Using NPSP Accounting Subledger With Legacy DataSeptember 15, 2020 by Eddie Blazer
Foglight recently implemented NPSP and Accounting Subledger (ASL) for a customer who migrated from Tessitura. One of the challenges we faced with the ASL portion of the project is getting ASL to generate Ledger Entries for pledges that were migrated from Tessitura, without generating Ledger Entries for the other gifts that are complete. This particular migration had 400,000+ historical gifts with a very small portion of them still active/unpaid. It’s this smaller portion that needed Ledger Entries.
So, how do you make ASL generate Ledger Entries for a portion of the records?
One of the coolest features of Salesforce is the “Insertable System Audit Fields” setting. After enabling this setting, Salesforce allows users to set the CreatedById, CreatedDate, LastModifiedById, and LastModifiedDate fields when inserting data via the API or Apex. This is particularly useful when migrating legacy data and you want to preserve this original audit information from the legacy system.
So it seems natural to think, “if we can preserve the audit information, let’s only generate Ledger Entries for data that’s created after our migration date.”
And that’s where Accounting Subledger’s “Accounting Records Start Date” setting comes into place. This setting lets you specify a Created Date with which to filter Opportunities (e.g. the date/time the migration and testing is complete), and voila, ASL will ignore everything older than that.
But this actually won’t solve our original challenge; our legacy pledges with incomplete payments will have a system audit date of pre-migration and thus will be ignored by ASL. Said another way, if ASL filters out opportunities based on their created date and we use the migration date as the filter, then all legacy records will be ignored. Additionally, this approach also won’t work for legacy pledges or gifts that were still in a “draft” status.
One obvious solution is to pick a different, earlier date. But this is wasteful; the system will end up with a ton of unnecessary Ledger Entries consuming valuable data storage. Additionally, if not careful, these extraneous Ledgers could be posted to the accounting system, essentially double-counting the gift. Not good.
It would be better if ASL filtered on the Close Date OR the payment date. With this logic, ASL would generate records for all new opportunities AND all legacy opportunities with new payments (payments are one of the primary sources of data that ASL uses to generate Ledger Entries). This also works for legacy gifts that are still in a draft or pending state.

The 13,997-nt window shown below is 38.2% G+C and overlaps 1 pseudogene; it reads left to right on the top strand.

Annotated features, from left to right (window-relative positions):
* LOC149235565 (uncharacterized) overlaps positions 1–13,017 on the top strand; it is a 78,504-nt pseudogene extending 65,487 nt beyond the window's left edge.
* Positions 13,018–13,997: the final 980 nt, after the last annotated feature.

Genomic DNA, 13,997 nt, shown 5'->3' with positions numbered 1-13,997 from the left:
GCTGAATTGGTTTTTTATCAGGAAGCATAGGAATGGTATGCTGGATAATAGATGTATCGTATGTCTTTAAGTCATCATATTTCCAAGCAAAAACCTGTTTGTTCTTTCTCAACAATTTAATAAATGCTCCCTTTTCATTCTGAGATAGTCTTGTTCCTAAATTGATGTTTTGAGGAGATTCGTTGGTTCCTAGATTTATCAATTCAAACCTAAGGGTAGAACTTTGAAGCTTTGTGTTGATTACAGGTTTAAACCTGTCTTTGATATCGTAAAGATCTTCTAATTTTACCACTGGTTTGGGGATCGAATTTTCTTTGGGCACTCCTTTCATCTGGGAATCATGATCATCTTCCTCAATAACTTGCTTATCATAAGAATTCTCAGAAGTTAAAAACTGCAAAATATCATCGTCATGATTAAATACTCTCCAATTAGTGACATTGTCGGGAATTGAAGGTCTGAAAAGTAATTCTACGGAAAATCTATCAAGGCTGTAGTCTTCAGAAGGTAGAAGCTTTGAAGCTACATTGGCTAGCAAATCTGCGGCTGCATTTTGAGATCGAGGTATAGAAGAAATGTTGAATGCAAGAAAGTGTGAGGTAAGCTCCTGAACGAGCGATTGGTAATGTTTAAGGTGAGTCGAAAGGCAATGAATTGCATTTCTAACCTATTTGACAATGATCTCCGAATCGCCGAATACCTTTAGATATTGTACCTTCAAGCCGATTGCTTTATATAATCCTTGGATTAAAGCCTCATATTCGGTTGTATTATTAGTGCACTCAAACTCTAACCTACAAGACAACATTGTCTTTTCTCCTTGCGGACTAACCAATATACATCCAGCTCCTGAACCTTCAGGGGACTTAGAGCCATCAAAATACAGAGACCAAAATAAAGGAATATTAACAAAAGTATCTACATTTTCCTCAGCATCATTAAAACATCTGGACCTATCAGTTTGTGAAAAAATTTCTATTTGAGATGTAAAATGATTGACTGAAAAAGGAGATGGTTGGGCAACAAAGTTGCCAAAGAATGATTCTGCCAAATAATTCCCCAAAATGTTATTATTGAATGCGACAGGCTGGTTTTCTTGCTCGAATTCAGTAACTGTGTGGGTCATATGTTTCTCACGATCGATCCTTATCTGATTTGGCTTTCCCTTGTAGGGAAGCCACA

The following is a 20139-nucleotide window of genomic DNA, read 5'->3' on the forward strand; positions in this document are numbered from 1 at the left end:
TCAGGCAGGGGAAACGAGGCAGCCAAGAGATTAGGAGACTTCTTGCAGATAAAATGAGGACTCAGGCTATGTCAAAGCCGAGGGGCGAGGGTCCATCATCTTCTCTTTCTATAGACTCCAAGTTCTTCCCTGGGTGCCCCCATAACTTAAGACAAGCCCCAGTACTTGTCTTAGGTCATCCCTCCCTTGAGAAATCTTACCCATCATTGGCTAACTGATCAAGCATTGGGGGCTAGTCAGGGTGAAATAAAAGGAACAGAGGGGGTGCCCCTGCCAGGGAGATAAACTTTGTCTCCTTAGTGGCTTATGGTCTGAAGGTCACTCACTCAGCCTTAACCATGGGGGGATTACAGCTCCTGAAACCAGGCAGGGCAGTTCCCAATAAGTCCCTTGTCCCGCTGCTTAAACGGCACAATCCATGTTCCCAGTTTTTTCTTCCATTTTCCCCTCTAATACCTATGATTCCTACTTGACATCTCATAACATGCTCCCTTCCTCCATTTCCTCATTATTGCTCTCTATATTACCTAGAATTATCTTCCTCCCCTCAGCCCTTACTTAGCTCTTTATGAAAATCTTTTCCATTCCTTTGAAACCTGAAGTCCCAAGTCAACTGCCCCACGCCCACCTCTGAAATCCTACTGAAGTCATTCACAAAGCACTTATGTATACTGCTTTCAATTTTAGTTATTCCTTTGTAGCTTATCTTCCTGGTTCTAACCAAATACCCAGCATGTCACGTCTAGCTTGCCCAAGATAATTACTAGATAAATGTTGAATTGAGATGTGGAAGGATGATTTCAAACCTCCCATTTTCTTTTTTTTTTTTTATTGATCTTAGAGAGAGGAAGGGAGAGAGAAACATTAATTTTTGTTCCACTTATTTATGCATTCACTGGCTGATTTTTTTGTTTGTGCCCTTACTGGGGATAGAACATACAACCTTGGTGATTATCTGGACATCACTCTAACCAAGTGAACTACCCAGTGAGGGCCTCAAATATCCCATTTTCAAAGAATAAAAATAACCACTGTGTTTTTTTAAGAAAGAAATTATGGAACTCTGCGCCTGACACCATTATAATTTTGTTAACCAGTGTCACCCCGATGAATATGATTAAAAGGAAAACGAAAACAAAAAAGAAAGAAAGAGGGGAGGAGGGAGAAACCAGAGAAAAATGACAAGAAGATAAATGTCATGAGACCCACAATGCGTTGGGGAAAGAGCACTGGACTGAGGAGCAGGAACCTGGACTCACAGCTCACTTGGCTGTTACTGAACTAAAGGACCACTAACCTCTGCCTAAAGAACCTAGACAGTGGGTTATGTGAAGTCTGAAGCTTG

So, what to do?
Sometimes the solution is “fix it manually”. But with the volume of incomplete pledges (500+) still in the system, we didn’t think that approach was appropriate here.
So instead, we decided to not use the “Accounting Job Filter Criteria” field, but learned that we can’t leave it blank as ASL will instead default to using the package install date. So we must specify a date that will include our legacy gifts, but also find a way to only get the correct gifts. To do this we decided to utilize an additional filter setting that ASL provides called “Search Filter”.
This setting allows us to specify a SOQL WHERE clause (actually, the stuff after the WHERE). This is genius and I’m so happy the ASL team provided this feature as it gives subscribers a lot of flexibility to address challenges like this one.
So we immediately set to work setting our SOQL as follows:
This SOQL essentially says “get all opportunities where the Close Date is greater than or equal to 8/11/2020, OR get all opportunities that have a payment that was paid or written off on a date greater than or equal to 8/11/2020” (additionally filtering on opportunities that are created after the “Accounting Records Start Date” date).
But, this didn’t work as well as we’d hoped because ASL is injecting this WHERE statement into an inner query, and thus a 2nd inner query is not supported.
But the approach is still valid, it just needed to be tweaked slightly. Instead of using an inner query to find opportunities with qualified payments, we can use a Rollup Summary field to persist that data point directly to the opportunity.
The RUS definition above saves the date of the most recent (MAX) paid (or written-off) payment directly to the opportunity. Now we can alter the SOQL to drop the inner query and reference the new RUS field as follows:
So there you have it! ASL’s “Accounting Records Start Date” setting is fantastic, but it’s not quite enough by itself and needs to be thoughtfully combined with the “Accounting Job Filter Criteria” setting.
If your organization is considering Salesforce’s Accounting Subledger, or needs help setting it up, click the contact button below to learn how we can help you.
ABOUT THE AUTHOR
Eddie Blazer | Partner
Eddie Blazer is founder and President of Foglight Solutions. He’s passionate about delivering high value business solutions to help clients develop deeper connections with their customers.